County continues to work closely with ag firm
The state Department of Labor & Industries (L&I) has fined Gebbers Farms $13,200 for violations of regulations intended to protect employees in temporary worker housing from COVID-19.
The citation, issued Nov. 4, listed two violations described as “serious.” In one, L&I found that Gebbers Farms didn’t ensure the adequate distance between workers assigned to the top bunks of two-tier bunk beds. In the other violation, L&I said the company hadn’t installed physical barriers in kitchens to separate 20 food-preparation and cooking stations, nor in bathrooms to separate 25 sinks. Each violation carries a penalty of $6,600.
The citation says that these lapses potentially exposed 280 H-2A workers to COVID-19, posing a risk of permanently disabling illness or death. The H-2A program covers temporary agricultural workers.
Other investigations of Gebbers Farms are still underway, according to Tim Church, director of communications for L&I.
One investigation was opened in May after a complaint that a Gebbers worker was sent to quarantine but didn’t have access to water for drinking or washing, Church said. That investigation is still in progress.
Other investigations were opened in July to see if there were safety violations at two worker camps that may have contributed to the death of an employee from COVID, Church said. An investigation connected with the deaths of three Gebbers workers from COVID-19 is still ongoing, he said.
The July investigations looked at two camps, each housing 140 workers. Among the allegations L&I was investigating was the use of bunk beds, Church said. Gebbers also operates several other housing sites for its workers.
The state’s emergency rules allow farms to use bunk beds only when the residents are treated as a family unit or cohort, so that they live, work, eat and travel together, Church said.
If there is no family cohort, residents can use only the bottom bunk bed. The rule includes specific guidelines for distance between beds to ensure that people sleep head to toe so that no individuals’ heads are within 6 feet while they’re sleeping.
L&I issued an Order and Notice of Immediate Restraint to Gebbers Farms on July 22. The order says the company “should strongly consider following the cohort provisions” for housing at all its locations.
Violations around state
The investigation of Gebbers Farms was one of 384 agricultural workplace safety-and-health inspections L&I has conducted so far this year. The agency found violations for health and safety concerns in 130 of those investigations, including noncompliance with state COVID-19 rules. Since many inspections are still underway, that number is expected to rise in the coming weeks, L&I said.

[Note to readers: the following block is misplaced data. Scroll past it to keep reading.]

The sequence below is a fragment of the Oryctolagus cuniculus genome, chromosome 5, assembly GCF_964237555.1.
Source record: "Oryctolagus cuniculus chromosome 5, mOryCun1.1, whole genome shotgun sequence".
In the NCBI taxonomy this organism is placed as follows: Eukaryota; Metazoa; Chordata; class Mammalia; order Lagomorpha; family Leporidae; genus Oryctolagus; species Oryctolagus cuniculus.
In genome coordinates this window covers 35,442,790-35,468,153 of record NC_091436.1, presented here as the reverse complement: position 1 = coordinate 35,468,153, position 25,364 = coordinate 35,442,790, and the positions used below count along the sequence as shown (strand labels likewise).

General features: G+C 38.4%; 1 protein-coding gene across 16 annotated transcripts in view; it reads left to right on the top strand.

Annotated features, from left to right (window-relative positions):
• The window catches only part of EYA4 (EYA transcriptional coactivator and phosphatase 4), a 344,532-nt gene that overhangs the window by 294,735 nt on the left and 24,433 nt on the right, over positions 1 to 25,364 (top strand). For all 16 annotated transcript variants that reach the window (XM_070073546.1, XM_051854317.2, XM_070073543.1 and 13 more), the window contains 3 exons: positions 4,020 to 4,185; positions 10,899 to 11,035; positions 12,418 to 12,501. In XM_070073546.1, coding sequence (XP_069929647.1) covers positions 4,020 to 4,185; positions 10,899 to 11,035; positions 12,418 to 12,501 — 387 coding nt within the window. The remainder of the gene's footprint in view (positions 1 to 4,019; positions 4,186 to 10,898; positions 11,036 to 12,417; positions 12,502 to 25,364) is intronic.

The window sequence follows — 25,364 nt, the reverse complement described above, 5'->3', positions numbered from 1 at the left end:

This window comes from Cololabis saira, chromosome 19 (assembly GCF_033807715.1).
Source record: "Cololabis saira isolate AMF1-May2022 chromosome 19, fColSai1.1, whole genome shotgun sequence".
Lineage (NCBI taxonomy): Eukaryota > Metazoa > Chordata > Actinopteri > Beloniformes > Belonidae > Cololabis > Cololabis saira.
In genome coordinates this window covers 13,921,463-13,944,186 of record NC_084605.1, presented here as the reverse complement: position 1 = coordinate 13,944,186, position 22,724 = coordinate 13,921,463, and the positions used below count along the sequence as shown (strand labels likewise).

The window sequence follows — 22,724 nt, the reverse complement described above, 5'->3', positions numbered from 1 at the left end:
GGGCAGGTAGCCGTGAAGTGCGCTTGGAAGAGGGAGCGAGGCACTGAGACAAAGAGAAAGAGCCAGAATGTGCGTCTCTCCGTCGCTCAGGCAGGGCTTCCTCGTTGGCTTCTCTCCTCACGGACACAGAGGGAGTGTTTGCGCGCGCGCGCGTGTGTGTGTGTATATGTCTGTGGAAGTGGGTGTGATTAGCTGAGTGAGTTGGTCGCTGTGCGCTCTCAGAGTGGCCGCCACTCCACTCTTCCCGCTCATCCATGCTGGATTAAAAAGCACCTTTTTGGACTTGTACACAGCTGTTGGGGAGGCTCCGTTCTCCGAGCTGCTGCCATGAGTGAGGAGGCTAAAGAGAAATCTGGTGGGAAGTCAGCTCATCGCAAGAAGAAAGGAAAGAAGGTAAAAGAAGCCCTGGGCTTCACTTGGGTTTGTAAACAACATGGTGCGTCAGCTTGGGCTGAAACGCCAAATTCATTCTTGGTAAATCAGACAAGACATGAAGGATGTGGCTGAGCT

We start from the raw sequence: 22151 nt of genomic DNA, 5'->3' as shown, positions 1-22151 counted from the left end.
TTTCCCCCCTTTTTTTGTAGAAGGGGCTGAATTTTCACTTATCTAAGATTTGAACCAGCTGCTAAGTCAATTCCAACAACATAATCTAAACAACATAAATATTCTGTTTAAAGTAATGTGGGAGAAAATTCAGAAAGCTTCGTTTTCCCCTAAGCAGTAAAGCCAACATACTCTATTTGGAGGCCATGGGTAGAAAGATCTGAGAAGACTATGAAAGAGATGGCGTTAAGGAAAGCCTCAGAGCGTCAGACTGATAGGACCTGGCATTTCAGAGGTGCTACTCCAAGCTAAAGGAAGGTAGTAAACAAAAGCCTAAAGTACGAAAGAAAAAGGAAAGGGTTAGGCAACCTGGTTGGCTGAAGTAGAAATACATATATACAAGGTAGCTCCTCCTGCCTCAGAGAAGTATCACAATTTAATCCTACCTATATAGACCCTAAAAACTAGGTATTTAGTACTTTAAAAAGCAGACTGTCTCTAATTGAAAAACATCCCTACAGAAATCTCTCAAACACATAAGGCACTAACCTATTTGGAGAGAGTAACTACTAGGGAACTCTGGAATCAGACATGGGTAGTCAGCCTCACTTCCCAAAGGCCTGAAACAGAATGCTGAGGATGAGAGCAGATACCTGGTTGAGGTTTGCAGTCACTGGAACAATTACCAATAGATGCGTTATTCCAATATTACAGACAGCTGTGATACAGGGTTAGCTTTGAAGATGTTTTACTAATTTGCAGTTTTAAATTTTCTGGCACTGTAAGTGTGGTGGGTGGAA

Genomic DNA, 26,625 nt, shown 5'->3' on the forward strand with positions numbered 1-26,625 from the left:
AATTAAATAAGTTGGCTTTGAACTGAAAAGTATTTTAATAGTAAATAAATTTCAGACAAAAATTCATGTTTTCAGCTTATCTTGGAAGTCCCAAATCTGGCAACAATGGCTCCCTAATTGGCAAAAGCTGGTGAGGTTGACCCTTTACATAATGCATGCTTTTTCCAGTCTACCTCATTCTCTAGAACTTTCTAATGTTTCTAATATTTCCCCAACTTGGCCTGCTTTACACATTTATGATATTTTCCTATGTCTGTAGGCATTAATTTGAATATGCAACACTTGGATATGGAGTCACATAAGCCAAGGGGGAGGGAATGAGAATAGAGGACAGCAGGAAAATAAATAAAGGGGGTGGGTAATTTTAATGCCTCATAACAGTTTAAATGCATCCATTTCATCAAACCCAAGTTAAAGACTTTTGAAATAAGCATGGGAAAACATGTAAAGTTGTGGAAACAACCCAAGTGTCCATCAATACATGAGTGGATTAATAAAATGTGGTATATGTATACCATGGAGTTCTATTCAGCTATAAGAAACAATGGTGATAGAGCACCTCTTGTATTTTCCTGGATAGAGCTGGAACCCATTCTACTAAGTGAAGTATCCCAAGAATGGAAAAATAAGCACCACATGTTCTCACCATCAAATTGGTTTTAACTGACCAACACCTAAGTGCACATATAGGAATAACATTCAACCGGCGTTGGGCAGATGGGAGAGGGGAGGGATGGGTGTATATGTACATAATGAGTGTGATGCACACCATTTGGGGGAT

Of the more than 20 citations at agriculture businesses for serious COVID-19 violations, 10 involved temporary worker housing. The others were connected with various issues, including a lack of physical distancing.
The Gebbers Farms penalty was the second-highest issued by L&I. The top penalties ranged from $13,500 to $3,300.
Gebbers brings in about 3,000 people each year to help with the growing season, Okanogan County Community Health Director Lauri Jones said this summer.
Jones said she worked closely with Gebbers Farms since the company contacted her in February about how to ensure safe working conditions and accommodations for their workers. She said she was confident that Gebbers had instituted effective procedures.
A rash of COVID infections among farmworkers throughout the state — and the three deaths of Gebbers workers — prompted the state’s secretary of health to order coronavirus testing for all employees at Gebbers Farms and at any growers with an infection rate of 10% or more.
The tests, done in August and September, found a lower rate of infection among Gebbers workers than in the general public in Okanogan County, Jones said.
At the end of the harvest, the Washington Department of Health provided free COVID-19 testing for farmworkers, both those who live here year-round and those who were preparing to depart for the season. Tests were given in Okanogan County two weeks ago.
Gebbers Farms has 15 business days to appeal the violations. The company is required to post the notices where employees will see them.
Gebbers has orchards in Okanogan and Chelan counties. The family-owned company is the largest cherry producer in the world, according to the company.